Sunday, 27 March 2011

The Mug House Claines of only two pubs in England on consecrated ground

The Mug House, Claines, Worcester

The Mug House, Claines, Worcester - sits in the confines of St John the Baptist Church and is one of only two English pubs residing in a churchyard, so on consecrated ground - the other is the Ring O'Bells, in Kendall.


It is just a moment's walk through the lych gate of St John the Baptist Church, to the door of the Mug!  In fact it is said a ley line runs from the pub to the church and it is suggested a tunnel once existed between the church and the pub cellar.  One section of the 15th Century, timber framed, wattle and daub construction is visible, at the front of the building.

Originally the Mug was the church brew house, and its history goes back to the Plantagenets and the House of Lancaster.

"Brew houses were at one time an essential form of income for the church, for with some 75 feast days to celebrate, it meant money in the coffers of the church."

It is known that Puritans closed most of the ale houses locally because of the drunken and lewd behaviour of the populace at the time but the Mug survived.  In 1638, the Constable of Claines had closed six filthy public houses in Claines, in an attempt to quell the plague, but again not the Mug House!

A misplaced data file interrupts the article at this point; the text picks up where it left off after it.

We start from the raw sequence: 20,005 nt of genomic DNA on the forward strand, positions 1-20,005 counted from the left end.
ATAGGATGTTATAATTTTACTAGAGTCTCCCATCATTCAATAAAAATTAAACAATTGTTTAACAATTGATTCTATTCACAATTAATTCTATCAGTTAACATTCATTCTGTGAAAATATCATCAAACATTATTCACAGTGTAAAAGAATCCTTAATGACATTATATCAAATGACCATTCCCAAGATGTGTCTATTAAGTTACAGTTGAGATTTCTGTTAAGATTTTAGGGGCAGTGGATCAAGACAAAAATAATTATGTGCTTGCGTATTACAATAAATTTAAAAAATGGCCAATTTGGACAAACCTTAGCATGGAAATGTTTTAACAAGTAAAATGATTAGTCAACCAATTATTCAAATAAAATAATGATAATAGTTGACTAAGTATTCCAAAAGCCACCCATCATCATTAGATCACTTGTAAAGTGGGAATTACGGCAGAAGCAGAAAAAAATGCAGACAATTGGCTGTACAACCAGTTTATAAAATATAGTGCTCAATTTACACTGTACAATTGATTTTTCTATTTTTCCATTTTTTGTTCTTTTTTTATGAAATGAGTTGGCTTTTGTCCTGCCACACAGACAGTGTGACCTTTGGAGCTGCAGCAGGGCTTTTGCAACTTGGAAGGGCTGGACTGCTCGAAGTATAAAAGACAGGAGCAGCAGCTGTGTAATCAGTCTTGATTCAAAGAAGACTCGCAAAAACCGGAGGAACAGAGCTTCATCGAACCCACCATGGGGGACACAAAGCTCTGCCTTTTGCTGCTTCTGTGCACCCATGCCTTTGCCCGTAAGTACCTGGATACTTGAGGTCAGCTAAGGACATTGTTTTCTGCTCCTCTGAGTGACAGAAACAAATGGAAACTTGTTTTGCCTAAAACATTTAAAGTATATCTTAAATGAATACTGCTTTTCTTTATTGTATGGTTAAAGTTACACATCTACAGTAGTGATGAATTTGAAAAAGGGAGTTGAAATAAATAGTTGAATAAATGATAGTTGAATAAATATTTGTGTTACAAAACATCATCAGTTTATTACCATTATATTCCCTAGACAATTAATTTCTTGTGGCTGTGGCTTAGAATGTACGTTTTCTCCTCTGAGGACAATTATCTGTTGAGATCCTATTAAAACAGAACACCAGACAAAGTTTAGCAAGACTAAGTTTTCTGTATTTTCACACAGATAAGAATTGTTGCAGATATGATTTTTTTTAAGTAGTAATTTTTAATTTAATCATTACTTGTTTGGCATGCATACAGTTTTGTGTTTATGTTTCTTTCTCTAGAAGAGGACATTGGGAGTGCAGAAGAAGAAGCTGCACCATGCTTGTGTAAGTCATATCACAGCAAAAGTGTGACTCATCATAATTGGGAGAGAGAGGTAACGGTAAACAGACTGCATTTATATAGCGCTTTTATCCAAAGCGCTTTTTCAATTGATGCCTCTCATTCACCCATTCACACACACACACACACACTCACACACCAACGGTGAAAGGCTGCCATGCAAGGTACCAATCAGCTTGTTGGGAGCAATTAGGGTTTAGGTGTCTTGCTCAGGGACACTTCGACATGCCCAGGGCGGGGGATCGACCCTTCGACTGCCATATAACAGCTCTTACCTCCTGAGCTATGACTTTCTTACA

"Our poor are provided for, the highways repaired, riot we know none, gamesters we know none, drunkeness none."

By the time of the early censuses, the early innkeepers were women: in 1841 Ann Mansill aged 60 and living with her, Henry Mansill, 40, possibly her son, who was a merchant.  By 1851 Ann is still there, listed as a victualler, now in her early 70s and has the support of Sarah Russell from Hartlebury who was a house servant.

Around 1855 Sarah Williams (29) took over as victualler and in 1861 she was living there with her brother Elijah R Williams, who was a clerk at the Post Office.  Earlier Elijah had lived at home with his parents James and Elizabeth who were the schoolmaster and schoolmistress at the National School House, Claines.